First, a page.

The common mistake – what GA can and more importantly can NOT do for you.

Google Analytics is a fantastic website analytics tool. Full stop.

We all use it and understand the ins and outs of it. And so does every fraudster. Or at least the ones born within the last hundred years and in this galaxy.

Any halfwit fraudster in online advertising knows how to fly under the radar, do a quick hit ‘n’ run, and monetize. Rinse and repeat. Since GA is a public tool, most of the time fraud will stay hidden from you as bots and methods keep evolving to make sure it stays that way. It was once true that all bots showed up as direct traffic that did not run any javascript. It no longer is.

Back to Scott and a real life example – the bad and the ugly

Let’s look a bit deeper into Scott’s operations. He decides to buy traffic from www.supercheap-high-converting-traffic-for-gardening-sites.com. It’s easy profit: it’s cheaper than the payouts he’ll get from his ad-network.

But Scott soon gets an email from the advertising network.

He’s baffled. The email complains that his traffic quality is sub-standard and threatens to cease partnership. The super-high-quality-gardening-traffic he’s buying seems (or so says GA) to originate from authority sites such as Pinterest or Better Homes and Gardens.

But they don’t. The ad-network realizes this and shows Scott the door.  Scott learned the hard way that ticking the box in GA that reads “Exclude all hits from known bots and spiders” does not, in fact, protect him from harm.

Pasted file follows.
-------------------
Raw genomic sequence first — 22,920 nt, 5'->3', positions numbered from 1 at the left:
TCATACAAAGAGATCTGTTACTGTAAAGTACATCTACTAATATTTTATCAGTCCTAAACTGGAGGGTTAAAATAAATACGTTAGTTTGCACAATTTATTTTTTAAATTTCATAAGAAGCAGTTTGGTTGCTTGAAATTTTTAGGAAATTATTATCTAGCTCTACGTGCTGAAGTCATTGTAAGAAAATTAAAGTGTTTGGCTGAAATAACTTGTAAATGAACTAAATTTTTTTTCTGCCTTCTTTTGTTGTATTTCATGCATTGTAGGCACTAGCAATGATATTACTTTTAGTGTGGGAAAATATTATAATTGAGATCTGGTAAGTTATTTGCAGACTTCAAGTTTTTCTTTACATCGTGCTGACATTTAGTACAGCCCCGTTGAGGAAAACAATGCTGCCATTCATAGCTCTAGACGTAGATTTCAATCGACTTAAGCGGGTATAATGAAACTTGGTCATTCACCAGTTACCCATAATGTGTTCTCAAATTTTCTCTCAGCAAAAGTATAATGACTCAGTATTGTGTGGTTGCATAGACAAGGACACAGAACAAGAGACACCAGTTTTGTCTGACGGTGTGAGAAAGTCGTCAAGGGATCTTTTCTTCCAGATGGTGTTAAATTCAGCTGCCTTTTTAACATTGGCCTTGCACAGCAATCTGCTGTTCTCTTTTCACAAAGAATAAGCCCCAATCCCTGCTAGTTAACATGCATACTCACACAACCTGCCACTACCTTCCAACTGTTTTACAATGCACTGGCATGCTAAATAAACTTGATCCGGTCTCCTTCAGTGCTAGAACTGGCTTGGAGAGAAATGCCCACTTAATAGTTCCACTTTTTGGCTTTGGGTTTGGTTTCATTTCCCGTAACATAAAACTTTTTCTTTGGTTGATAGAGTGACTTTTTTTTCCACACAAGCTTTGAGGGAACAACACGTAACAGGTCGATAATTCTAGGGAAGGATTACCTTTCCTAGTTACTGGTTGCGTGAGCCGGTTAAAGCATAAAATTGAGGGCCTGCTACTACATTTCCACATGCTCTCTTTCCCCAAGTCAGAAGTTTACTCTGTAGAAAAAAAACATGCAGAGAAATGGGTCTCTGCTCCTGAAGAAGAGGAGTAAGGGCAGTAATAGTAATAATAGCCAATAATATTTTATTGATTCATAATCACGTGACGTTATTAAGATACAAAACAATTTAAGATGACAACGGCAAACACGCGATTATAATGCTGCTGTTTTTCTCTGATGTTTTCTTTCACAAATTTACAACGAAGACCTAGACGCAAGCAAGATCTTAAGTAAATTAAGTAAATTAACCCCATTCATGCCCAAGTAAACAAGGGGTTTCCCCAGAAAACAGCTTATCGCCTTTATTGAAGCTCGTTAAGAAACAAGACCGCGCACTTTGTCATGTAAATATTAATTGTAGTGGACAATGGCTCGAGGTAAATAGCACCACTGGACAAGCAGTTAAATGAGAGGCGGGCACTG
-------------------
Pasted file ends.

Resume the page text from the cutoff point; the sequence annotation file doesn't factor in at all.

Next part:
With some homework, Scott could have learnt that www.supercheap-high-converting-traffic-for-gardening-sites.com doesn’t have the amount and quality of traffic they boast and that something’s up. And that isn’t even touching the reason why authority sites would send so much traffic to this www.now-not-so-supercheap-high-converting-traffic-for-gardening-blogs.com site.

Welcome to the world of online advertising – don’t be scared it’s just full of fraud…

This much is sure: wherever there is money to be made, there will be players who will find an easier way to make more. Fraud has spread its gnarly fingers in – wait for it – all aspects of online advertising where there is someone on the other end with an open wallet.

The types of advertising fraud ranges from unviewable stacked ads to full-fledged bot networks clicking ads like hard working bees, from affiliate fraud to re-marketing fraud with borrowed cookie profiles. The list just goes on, and on, and on.

How many of just the above-mentioned schemes do your analytics protection you from?

You can either do your due diligence manually if you have the time and know-how (which I really think Scott should practice more, mind you) or “find and use the sharpest tool for the given job”.

The best advice I can give is that when your adversary goes underground you should too. Use a sophisticated method to unveil sophisticated fraud schemes.

*Scott isn’t really evil, of course. He’s just a regular guy who is trying to make an extra coin or two from doing what he likes.